Pinterest – this is a great social media platform for designers to showcase their brand and highlight recent projects. In some respects, it can serve as a type of online portfolio for your design work and demonstrate your aesthetic to potential clients. Pinterest was designed to be a virtual bulletin board, where images and videos can be pinned to a board for current or future projects or uses.
LinkedIn – if there was one social media channel that interior designers often overlook, it would be LinkedIn. It is, however, an invaluable B2B tool for making connections, building relationships and constructing a network of referrals from other professionals like realtors and architects.
Instagram – while LinkedIn is essential to building your relationship base, Instagram is equally important for building your visual foundation. Instagram was made to share photos and videos among a network of followers and it has become an important resource for interior designers to promote their brand and establish themselves in the interior design market. Instagram is equally important to potential clients, vendors, media representatives and others for evaluating your work and for determining who you are as a designer.
Facebook – many of us know the personal benefits of Facebook like connecting with friends and family and sharing our thoughts and milestones with our extended network. These same benefits are available to businesses through a Facebook page. Facebook allows you to grow your reach and connect with potential clients, colleagues and vendors in an easy to use platform. Facebook’s advertising options also allow you to reach targeted audiences – by both subject and geography – while being friendly to your marketing budget.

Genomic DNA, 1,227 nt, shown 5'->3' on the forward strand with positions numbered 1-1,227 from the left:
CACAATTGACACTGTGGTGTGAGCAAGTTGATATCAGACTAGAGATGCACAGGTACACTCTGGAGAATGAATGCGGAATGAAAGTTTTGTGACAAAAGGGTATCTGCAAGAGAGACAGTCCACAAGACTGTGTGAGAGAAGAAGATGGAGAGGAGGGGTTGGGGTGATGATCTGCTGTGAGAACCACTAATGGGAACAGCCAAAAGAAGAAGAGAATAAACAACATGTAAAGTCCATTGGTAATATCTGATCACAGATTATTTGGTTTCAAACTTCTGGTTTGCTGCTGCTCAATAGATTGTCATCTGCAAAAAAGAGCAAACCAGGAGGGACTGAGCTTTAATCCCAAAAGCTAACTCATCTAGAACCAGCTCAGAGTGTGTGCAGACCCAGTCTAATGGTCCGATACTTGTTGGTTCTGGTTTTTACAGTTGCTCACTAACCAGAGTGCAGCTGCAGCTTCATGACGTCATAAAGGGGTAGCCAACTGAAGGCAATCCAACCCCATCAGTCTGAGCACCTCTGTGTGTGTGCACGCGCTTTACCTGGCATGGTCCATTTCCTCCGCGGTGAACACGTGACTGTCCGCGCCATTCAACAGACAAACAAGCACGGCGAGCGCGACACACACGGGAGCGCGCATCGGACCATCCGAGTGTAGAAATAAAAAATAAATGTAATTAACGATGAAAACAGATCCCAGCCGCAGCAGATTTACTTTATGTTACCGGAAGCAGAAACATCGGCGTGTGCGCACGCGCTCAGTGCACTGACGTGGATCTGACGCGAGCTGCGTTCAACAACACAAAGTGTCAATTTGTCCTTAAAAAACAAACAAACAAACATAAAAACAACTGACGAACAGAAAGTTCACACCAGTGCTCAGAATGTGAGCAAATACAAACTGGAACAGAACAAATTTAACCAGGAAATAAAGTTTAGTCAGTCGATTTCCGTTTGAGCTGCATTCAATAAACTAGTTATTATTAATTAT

Social Media Dos and Don’ts for Interior Designers
Once you’ve decided on the right social media platforms for your design business, it is time to develop a plan for posting and sharing your original and curated content; and also for how you are going to engage with your community. Krista Coupar believes interior designers should develop a “social media plan that is easy to execute. Done in a methodical way to build your brand story.”
When Amber Lewis was first on social media she engaged with her community obsessively, but the purpose of this engagement was not to increase followers “it was truly just an authentic obsession with what was going on. Because I was engaging so much with my community, that’s where I really started developing a name [in the interior design industry].”